Exercising for at least five hours every week helps prevent cancers, study finds

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Researchers say avoiding a sedentary lifestyle is important to maintain good health

A new study conducted by researchers from the American Cancer Society is emphasizing the protective health benefits associated with regular exercise. According to their findings, consumers may lower their risk of some cancers, including stomach and endometrial cancers, by exercising for at least five hours every week. 

For the study, the researchers analyzed data from the National Health and Nutrition Examination Survey, the Behavioral Risk Factor Surveillance System, and the U.S. Cancer Statistics database to better understand how physical activity can work to reduce cancer risk. The team looked specifically at consumers aged 30 and older between 2013 and 2016; they assessed the risk for seven different cancers: stomach, kidney, esophageal, colon, bladder, breast, and endometrial. 

The researchers learned that regularly exercising for at least five hours per week does provide some protective health benefits related to cancer. However, they learned that the opposite was also true -- inactivity can increase the risk of cancer. In this study, 3% of all cancer cases, or nearly 47,000 cases, were a result of sedentary lifestyles.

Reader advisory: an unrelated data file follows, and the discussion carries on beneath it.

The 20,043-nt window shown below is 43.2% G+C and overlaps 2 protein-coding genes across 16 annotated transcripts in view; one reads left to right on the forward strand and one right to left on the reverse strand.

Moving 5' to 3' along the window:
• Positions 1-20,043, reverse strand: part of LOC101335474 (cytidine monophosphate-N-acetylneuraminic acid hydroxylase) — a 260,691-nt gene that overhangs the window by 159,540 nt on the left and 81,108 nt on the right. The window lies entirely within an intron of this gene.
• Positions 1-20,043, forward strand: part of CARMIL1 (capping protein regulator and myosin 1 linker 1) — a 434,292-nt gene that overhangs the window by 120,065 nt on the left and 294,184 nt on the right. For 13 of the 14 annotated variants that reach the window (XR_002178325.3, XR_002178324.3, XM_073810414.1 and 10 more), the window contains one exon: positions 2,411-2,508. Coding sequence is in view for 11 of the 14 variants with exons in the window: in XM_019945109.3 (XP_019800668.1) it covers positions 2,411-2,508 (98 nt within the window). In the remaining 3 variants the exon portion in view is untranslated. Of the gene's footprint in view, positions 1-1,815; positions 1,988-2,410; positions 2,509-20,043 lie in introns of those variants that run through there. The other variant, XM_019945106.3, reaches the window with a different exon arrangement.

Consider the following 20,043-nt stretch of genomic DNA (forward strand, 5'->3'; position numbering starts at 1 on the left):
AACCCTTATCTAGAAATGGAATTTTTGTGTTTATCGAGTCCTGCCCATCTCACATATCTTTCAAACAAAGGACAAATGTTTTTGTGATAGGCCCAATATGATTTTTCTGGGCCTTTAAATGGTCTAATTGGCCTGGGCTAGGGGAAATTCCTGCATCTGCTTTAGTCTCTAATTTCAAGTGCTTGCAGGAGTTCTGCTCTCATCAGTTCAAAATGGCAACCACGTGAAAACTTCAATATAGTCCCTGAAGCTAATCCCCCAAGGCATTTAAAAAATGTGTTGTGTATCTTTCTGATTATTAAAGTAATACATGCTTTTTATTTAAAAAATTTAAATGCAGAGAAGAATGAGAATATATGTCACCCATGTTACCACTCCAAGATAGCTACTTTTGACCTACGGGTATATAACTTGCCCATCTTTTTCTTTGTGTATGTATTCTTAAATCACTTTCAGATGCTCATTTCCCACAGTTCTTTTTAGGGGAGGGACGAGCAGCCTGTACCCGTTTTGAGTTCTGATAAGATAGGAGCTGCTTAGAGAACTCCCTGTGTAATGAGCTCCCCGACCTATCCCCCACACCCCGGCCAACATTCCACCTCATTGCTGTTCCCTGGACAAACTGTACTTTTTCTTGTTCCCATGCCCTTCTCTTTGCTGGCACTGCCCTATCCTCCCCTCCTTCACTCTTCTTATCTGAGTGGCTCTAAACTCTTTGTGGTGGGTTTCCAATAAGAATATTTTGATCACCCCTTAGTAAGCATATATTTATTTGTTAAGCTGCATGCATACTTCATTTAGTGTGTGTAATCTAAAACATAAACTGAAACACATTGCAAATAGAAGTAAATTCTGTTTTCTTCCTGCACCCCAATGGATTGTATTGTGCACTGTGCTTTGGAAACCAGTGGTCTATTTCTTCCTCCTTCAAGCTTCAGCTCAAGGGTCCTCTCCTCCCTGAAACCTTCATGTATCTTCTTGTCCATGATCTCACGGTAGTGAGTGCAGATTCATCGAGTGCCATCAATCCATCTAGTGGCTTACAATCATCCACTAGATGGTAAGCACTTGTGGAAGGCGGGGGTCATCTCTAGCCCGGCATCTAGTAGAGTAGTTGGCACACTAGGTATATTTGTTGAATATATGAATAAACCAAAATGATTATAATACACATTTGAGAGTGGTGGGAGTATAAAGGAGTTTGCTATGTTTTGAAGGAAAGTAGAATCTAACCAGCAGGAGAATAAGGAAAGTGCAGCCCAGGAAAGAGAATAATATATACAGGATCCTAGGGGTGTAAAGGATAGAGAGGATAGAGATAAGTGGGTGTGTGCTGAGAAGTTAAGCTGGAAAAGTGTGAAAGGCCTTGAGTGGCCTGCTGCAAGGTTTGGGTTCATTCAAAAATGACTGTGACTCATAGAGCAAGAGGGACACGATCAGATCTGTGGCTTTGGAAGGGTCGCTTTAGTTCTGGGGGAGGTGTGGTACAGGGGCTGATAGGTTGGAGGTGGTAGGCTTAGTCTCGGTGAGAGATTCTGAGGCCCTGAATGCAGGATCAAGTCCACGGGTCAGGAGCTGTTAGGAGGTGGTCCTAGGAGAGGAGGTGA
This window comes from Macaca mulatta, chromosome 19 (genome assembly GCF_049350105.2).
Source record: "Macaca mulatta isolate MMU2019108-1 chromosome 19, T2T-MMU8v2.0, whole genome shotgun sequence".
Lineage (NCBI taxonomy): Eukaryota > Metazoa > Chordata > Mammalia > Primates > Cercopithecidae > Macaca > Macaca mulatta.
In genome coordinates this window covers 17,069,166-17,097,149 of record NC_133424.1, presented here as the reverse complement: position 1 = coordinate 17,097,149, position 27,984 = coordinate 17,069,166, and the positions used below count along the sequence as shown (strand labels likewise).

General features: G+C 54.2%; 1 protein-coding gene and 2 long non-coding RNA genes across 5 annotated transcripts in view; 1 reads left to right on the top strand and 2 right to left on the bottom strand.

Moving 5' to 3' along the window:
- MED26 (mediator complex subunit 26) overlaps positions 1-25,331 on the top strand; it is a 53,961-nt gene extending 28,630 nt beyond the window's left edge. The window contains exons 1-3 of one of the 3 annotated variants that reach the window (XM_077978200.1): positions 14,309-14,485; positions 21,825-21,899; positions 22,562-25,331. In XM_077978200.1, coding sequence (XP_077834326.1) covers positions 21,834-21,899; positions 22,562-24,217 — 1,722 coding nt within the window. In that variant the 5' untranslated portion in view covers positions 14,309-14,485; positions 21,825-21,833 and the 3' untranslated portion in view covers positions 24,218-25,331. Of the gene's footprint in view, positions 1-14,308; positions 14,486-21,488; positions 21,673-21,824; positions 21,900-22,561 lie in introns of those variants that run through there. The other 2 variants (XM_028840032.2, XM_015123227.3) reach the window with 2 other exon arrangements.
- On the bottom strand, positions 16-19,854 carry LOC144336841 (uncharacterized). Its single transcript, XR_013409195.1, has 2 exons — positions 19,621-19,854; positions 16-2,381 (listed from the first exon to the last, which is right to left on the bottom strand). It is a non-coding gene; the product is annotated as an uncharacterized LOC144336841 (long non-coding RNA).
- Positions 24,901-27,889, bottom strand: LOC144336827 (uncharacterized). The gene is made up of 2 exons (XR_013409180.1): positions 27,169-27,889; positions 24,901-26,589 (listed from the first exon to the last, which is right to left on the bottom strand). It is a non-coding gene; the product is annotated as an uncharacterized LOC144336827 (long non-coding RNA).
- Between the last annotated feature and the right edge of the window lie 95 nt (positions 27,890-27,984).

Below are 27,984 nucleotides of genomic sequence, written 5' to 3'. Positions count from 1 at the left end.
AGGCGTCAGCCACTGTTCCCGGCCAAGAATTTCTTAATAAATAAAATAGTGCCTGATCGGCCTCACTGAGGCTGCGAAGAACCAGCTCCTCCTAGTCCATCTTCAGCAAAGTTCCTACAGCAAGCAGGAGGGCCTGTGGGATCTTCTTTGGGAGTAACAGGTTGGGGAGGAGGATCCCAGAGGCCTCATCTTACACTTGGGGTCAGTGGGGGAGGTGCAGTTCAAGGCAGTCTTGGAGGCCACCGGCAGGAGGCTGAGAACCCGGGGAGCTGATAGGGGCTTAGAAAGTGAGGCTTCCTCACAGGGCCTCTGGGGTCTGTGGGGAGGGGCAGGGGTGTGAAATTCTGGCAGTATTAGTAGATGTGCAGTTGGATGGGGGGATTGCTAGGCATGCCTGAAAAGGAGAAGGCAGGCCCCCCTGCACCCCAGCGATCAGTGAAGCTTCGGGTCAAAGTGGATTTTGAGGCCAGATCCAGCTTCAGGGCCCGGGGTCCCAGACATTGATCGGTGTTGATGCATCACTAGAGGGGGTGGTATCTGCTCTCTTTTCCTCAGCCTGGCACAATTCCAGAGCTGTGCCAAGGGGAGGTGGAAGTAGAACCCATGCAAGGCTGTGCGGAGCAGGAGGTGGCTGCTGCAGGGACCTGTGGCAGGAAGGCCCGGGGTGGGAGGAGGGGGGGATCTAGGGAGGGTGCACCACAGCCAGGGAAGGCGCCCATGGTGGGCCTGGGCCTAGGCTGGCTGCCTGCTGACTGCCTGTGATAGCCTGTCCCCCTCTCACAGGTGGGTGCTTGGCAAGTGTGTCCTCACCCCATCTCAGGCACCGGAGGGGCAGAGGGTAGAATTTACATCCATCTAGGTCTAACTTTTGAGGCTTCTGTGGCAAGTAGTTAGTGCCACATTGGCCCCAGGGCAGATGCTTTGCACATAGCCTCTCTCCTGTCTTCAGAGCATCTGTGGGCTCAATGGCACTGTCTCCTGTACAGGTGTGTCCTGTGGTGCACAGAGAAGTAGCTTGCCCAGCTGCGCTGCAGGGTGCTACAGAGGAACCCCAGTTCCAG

Experts say exercise must be encouraged

The researchers also learned that there were different risk factors associated with physical activity for different types of cancers. Stomach cancers topped the list, as nearly 17% of all cases of stomach cancer were linked with inactivity. Comparatively, 11% of kidney cancer cases and nearly 4% of bladder cancer cases were associated with sedentary lifestyles. 

While these results highlight how beneficial exercise can be for long-term health, the researchers explained that the findings also emphasize disparities in access to recreational physical activity. 

“These findings underscore the need to encourage physical activity as a means of cancer prevention and implement individual -- and community-level interventions that address the various behavioral and socioeconomic barriers to recreational physical activity,” the researchers wrote. “Understanding and reducing the behavioral and socioeconomic barriers to physical activity is essential for optimizing intervention strategies targeting at-risk groups across the country.” 

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